Heritage Conservation Society

The online database is now at www.philippineheritage.com

Archive for the ‘Churches’ Category

Anini-y Church

Posted by admin on January 13, 2008

Anini-y has the only preserved colonial church in Antique.  This gem of a church is the third built in the town.  The first was probably built by Fray Hipólito Casiano, between 1630 and 38.  The church whose foundations still exist measured 33 x 13 meters.  A second church of much greater length but narrower at 48 x 12.5 meters was constructed close to the earlier church.  Work began around 1845.  Fray Vaquerín was responsible for completing the present complex, the convento in 1879 and the church, except for the arco toral, was almost completed when the Augustinian left. Vaquer�n’s church measured 65 x 16 meters, and had a height of 10 meters.

The convento was almost totally demolished during the world war, but the Mill Hill priest Fr. William Erickweld preserved the ruins while building a modern convento beside it.  In 1973, the church roof and back wall were damaged by a typhoon, but Fr. Erickweld took pains to restore the church.

The church belongs to 19th century revivalist styles, incorporating traditional elements from the Baroque like the triangular pediment, supported by a single story, divided into there sections by engaged pilaster.  Between the central pilasters is the arched entrance to this single-naved church, pleasingly decorated by rosettes.  Flanking the entrance are expanses of wall decorated by niches above, which are rose windows.  The pediment is likewise ornamented with a niche and flanking blind occuli.  The facade comes to an end in stout pilasters ornamented above with finials.  The three-story bell tower is attached to the church; its lowest floor is quadrilateral while the upper floors are hexagonal.  Arched windows pierce the tower and a domical roof crowns the whole structure. (Panublion)

Advertisements

Posted in Antique, Churches | 1 Comment »

Jaro Cathedral

Posted by admin on January 13, 2008

Sta. Isabel de Hungria Cathedral
Although the Cathedral is presently named after St. Elizabeth, the patroness of Jaro is Candelaria, whose feast is celebrated on 2 February. The first church and convento of Jaro was built at Alanga. Frs. Francisco de Santa Maria Oliva and Francisco Ramirez laid out new plans for the town and built the parochial buildings, however, they were destroyed when the Dutch attacked on 12 October 1614. Fr. Pedro del Castillo built a new and stronger church and convento (1639-44). The building were damaged by a typhoon around 1686. After a series of slave raids, the town, devastated by the attacks, was transferred to its present site between 1722-44. Fr. Juan Aguado built a church and convento which were damaged by an 1824 earthquake. Fr. José Alvarez restored the church, tower and convento from 1833-35, setting up a brick kiln on the church site for this purpose. Fr. Francisco Aguería drew up plans for a new church, gathered material, had bricks baked and lumber procured from Negros and Iloilo. In 1865, the Augustinians handed over the parish to become the episcopal see of Jaro, Bp. Cuartero implemented Fr. Aguería’s plan. The church was damaged by the earthquake of 1848; of the bell tower all but the first floor remained. Damaged by war, the church was repaired and renovated. The façade was renovated during the Papal visit of John Paul II in 1971, with the addition of a balcony above the main door.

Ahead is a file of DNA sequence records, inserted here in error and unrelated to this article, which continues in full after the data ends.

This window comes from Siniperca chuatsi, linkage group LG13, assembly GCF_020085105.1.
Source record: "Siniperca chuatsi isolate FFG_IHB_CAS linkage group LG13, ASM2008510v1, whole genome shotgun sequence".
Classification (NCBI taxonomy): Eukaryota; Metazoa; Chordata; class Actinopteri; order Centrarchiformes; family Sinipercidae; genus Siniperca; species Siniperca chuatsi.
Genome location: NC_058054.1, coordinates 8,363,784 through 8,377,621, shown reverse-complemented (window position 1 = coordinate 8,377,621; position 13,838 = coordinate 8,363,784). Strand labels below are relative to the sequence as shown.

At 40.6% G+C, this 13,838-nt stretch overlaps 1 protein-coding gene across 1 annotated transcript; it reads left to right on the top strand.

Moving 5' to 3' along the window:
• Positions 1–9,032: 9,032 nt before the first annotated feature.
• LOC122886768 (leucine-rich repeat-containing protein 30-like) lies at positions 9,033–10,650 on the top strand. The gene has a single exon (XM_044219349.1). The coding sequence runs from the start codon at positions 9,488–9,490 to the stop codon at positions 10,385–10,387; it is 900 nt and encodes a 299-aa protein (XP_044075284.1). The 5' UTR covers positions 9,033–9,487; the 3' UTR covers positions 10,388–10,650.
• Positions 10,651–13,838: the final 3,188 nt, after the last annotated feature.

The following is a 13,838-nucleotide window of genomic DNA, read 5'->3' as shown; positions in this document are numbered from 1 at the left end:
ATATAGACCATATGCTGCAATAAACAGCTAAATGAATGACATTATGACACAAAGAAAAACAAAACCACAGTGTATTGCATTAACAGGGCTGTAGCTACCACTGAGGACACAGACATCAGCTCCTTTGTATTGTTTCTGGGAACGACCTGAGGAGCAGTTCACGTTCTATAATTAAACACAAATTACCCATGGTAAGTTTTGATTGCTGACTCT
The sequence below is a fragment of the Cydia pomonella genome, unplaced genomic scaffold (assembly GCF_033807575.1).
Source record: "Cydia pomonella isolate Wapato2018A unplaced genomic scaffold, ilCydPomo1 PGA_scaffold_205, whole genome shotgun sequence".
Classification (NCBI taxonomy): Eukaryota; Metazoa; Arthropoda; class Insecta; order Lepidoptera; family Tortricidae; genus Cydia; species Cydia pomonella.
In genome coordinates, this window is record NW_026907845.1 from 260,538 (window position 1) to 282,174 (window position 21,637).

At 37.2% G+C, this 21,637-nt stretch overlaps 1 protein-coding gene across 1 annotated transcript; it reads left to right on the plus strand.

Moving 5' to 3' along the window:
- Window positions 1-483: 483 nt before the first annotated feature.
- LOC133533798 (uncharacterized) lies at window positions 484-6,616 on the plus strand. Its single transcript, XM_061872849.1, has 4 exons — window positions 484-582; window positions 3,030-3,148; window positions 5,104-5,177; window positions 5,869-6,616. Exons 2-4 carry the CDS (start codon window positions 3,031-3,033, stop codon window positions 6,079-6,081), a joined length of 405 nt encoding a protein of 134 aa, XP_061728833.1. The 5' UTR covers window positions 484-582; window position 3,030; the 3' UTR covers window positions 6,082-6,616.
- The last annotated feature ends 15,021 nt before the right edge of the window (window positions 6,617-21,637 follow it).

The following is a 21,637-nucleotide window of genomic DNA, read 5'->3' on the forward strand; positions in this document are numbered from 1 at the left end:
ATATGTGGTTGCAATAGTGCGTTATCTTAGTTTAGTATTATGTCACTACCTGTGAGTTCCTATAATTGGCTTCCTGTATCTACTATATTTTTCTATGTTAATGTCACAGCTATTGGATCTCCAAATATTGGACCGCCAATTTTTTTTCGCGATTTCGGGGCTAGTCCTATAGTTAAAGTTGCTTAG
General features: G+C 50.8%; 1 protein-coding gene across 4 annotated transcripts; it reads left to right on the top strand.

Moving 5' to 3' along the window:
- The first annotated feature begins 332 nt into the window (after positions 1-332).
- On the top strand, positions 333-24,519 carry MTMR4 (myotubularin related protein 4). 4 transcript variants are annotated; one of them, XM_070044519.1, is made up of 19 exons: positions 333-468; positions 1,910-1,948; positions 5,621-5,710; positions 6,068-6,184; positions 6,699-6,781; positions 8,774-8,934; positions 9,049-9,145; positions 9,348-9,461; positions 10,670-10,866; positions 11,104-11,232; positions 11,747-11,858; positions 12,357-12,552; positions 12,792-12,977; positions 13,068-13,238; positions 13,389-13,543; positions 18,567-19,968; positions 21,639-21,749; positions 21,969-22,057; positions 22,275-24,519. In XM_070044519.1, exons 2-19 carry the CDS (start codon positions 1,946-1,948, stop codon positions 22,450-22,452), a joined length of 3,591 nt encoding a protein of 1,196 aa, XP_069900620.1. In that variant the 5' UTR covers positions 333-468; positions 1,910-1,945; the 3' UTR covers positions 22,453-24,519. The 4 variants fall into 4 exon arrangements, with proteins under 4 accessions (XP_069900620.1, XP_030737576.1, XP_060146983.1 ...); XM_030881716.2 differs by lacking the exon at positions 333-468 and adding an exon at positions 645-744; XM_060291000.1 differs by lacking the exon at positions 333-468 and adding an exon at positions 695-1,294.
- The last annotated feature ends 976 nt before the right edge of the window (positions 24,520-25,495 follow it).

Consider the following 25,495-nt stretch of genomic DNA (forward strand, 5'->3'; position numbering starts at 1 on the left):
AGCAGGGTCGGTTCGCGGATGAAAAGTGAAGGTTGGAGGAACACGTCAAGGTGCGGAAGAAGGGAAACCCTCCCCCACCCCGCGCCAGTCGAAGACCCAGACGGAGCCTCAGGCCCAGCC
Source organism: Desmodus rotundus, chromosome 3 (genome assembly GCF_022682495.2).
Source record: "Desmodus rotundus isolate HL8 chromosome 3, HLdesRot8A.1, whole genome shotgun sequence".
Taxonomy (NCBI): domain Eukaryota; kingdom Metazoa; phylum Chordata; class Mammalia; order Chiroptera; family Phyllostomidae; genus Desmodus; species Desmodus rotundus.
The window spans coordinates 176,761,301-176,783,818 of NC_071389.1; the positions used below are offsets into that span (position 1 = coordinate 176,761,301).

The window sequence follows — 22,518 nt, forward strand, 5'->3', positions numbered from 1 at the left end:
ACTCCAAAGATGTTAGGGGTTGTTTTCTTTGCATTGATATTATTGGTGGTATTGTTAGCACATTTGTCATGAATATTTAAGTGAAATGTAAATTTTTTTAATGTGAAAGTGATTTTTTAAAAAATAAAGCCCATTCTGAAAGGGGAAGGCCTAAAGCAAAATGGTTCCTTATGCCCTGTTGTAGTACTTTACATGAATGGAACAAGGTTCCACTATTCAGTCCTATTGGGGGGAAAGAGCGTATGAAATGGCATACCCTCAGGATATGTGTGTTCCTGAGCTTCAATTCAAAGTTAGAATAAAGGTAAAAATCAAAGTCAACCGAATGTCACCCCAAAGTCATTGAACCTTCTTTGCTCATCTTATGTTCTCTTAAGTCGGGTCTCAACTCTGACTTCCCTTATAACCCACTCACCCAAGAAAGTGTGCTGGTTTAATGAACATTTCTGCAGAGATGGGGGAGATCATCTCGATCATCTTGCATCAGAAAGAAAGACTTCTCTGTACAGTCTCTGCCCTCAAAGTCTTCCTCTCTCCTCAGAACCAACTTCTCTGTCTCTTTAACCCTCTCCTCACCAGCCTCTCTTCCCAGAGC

Galende claims that only the remaining portion of the tower and the church plans can be attributed to the Augustinians. Early 20th century photographs show a squat church with a wide central nave and lateral aisles built lower than the nave. From a triangular pediment curved lines link the laterals with the main section of the façade. Pilasters decorate the façade, pairs of them flanking the arched portal. The church has a similar silouhette to Guimbal. The bell tower is separated from the church, in a manner reminiscent of Ilocos churches. The three story structure had a ribbed dome roof, its lower floor was quadrilateral decorated by a clustering of pilasters at the corners. The upper floors also quadrilaterals have truncated corners. Similar clustering of pilasters decorate these higher registers. Oculi, circular and arch windows pierce the stone and brick wall of the tower. Restored recently using reinforced concrete with a brick facing, the present tower departs from the older plan by being more slender and simplifying the ribbed dome. (Panublion)